New Forest
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New Forest
Explorers Guide
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Pony near Hampton Ridge
For comprehensive information about the New Forest National Park
For comprehensive information about the New Forest National Park
***** For information about New Forest access restrictions and related matters, check out the Forestry England website. *****

Honeysuckle (Lonicera periclymenum)

Where: Mainly woods and woodland edge
When: Blooms from May - September
How many: Relatively widespread, although rarely abundant

Honeysuckle: a plant for all seasons? Maybe not quite, although honeysuckle is one of the first plants in southern England to show fresh new growth each year, often as early as late December or January, amidst winter snow and frost, in a welcome reminder that spring is not too far away.

Honeysuckle flowers, however, do not appear until May or June, and may continue to bloom until September, but they are certainly worth the wait. Long-tubed, white inside but otherwise yellowish-cream tinged with lilac or red, they eventually take on hues of orange-buff. The upper lip is four-lobed, whilst the lower lip has been described as tongue-like. The stamens noticeably extend beyond the mouth of the flower.

Ever richly scented, the flowers’ deliciously sweet aroma led Samuel Pepys in the 17th century to refer to ‘the trumpet flower’ whose bugles ‘blow scent instead of sound’. They are visited by a range of day flying pollinating insects, but night flyers, such as long-tongued moths, are clearly important, too, for as darkness falls, the strength of the flowers' scent noticeably increases in a determined attempt to attract passing insects.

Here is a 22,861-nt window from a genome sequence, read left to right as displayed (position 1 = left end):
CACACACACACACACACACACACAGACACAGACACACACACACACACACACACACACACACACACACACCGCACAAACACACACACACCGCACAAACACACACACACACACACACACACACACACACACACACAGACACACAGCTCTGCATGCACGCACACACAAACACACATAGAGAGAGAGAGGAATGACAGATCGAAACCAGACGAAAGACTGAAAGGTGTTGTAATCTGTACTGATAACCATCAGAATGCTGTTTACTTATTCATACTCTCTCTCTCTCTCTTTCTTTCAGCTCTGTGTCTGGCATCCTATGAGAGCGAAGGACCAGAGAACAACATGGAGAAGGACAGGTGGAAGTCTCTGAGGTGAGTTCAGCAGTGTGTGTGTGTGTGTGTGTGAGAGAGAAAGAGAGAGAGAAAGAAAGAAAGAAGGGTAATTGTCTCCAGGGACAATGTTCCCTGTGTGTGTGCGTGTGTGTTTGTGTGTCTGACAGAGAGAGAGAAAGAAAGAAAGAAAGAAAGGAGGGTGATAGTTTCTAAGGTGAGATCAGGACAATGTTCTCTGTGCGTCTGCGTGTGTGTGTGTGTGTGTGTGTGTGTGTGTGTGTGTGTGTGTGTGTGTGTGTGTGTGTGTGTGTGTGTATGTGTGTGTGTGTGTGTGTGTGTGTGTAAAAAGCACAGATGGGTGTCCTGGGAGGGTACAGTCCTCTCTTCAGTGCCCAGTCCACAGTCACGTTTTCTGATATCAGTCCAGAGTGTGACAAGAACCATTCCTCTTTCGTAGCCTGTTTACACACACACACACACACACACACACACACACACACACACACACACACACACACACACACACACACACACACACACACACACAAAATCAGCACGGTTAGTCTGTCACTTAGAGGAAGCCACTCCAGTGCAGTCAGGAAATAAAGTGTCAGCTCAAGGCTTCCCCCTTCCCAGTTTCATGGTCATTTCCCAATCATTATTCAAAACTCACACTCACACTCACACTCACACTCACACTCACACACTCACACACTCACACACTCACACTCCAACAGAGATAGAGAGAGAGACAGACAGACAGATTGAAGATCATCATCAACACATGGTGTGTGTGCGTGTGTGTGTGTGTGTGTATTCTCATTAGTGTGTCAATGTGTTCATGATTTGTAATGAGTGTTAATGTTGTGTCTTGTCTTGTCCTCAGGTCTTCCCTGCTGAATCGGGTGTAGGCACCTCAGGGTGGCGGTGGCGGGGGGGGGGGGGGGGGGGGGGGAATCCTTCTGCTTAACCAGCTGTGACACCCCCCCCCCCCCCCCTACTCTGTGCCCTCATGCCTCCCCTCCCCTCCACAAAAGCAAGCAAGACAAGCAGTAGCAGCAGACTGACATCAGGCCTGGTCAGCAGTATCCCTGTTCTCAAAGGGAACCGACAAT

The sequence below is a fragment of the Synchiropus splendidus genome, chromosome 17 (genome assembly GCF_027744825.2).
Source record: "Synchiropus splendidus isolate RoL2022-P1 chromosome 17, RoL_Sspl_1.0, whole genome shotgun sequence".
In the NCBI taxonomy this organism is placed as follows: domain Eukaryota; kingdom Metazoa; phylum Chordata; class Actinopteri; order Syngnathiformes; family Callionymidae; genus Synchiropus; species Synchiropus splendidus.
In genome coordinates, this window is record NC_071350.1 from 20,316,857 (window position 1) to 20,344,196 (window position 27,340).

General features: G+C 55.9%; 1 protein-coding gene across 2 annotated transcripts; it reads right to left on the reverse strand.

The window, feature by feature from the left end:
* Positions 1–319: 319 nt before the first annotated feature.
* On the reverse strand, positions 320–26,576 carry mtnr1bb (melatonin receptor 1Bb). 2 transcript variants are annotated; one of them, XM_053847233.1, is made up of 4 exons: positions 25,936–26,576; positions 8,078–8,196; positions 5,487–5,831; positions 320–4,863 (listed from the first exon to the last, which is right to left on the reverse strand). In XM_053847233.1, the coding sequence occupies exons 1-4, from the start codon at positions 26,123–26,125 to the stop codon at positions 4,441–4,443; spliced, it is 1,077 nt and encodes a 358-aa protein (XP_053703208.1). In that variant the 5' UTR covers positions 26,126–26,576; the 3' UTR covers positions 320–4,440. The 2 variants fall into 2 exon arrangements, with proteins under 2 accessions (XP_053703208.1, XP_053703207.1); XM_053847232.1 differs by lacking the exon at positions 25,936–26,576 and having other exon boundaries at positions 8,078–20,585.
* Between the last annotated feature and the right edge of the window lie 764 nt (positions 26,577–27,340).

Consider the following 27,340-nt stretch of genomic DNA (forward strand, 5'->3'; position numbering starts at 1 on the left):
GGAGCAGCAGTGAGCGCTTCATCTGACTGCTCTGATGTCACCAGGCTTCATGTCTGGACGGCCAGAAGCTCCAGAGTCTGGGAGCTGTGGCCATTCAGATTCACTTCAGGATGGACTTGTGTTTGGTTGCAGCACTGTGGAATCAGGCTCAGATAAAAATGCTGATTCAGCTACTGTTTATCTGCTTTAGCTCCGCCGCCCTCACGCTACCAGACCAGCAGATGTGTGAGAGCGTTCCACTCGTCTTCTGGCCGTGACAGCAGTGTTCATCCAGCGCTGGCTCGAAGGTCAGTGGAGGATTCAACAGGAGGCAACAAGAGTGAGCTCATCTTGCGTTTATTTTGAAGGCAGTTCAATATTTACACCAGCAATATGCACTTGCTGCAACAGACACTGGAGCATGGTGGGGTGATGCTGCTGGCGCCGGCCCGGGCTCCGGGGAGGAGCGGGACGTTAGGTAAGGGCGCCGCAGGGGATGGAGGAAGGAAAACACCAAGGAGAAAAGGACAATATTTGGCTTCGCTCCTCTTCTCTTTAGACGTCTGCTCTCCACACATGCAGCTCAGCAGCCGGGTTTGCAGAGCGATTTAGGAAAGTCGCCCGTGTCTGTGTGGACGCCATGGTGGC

A number of the honeysuckle’s many country names - woodbine, woodbind, bind, bindweed - refer to its climbing lifestyle, using for support the trunks and branches of shrubs and saplings as it twists ever upwards. Indeed, so tight is the grip of this deciduous, woody, clockwise climber that Geoffrey Grigson noted in The Englishman’s Flora: ‘Woodbine, honeysuckle, hugs more like a killing snake than a friend, often squeezing saplings into a spiral’, which results in a barley-sugar-like appearance that can frequently be observed in the New Forest.

Honeysuckle can be found in many of the local broad-leaved inclosures and in some of the ancient, unenclosed woodlands, although it is rarely abundantly present, for the plant is avidly taken by deer and commoners’ stock – both ponies and cattle. What survives, however, is of considerable importance to the ecology of the woods, for honeysuckle is the sole caterpillar food plant of the strikingly impressive White Admiral butterfly, and the plant's bright red berries are avidly taken by a range of birds.

The New Forest – A Natural History: Colin R. Tubbs
The Encyclopedia of British Wild Flowers: John Akeroyd
The Englishman’s Flora: Geoffrey Grigson
The Millennium Atlas of Butterflies in Britain and Ireland: Jim Asher, Martin Warren, Richard Fox, Paul Harding, Gail Jeffcoate and Stephen Jeffcoate

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** New Forest ponies and other animals**
The New Forest
Commoners' ponies, cattle, pigs, sheep and donkeys are a popular part of the New Forest scene, but during 2019 agisters attended 159 road traffic accidents involving these animals, a small but disappointing increase on the 154 accidents attended in 2018.

Sadly, 58 animals were killed - 35 ponies, 13 cows, 8 donkeys and 2 sheep, whilst a further 32 were injured - 3 pigs, 9 donkeys, 11 cows and 9 ponies.

(Forty-three accidents occurred in daylight, 15 at twilight and 101 in the dark. Twenty-seven accidents were not reported by the driver involved).

Here's just one horrific example - Three donkeys killed in collision with van at notorious New Forest blackspot (Advertiser and Times)
** Always take care when driving **
Content produced by Andrew Walmsley
Content produced by Andrew Walmsley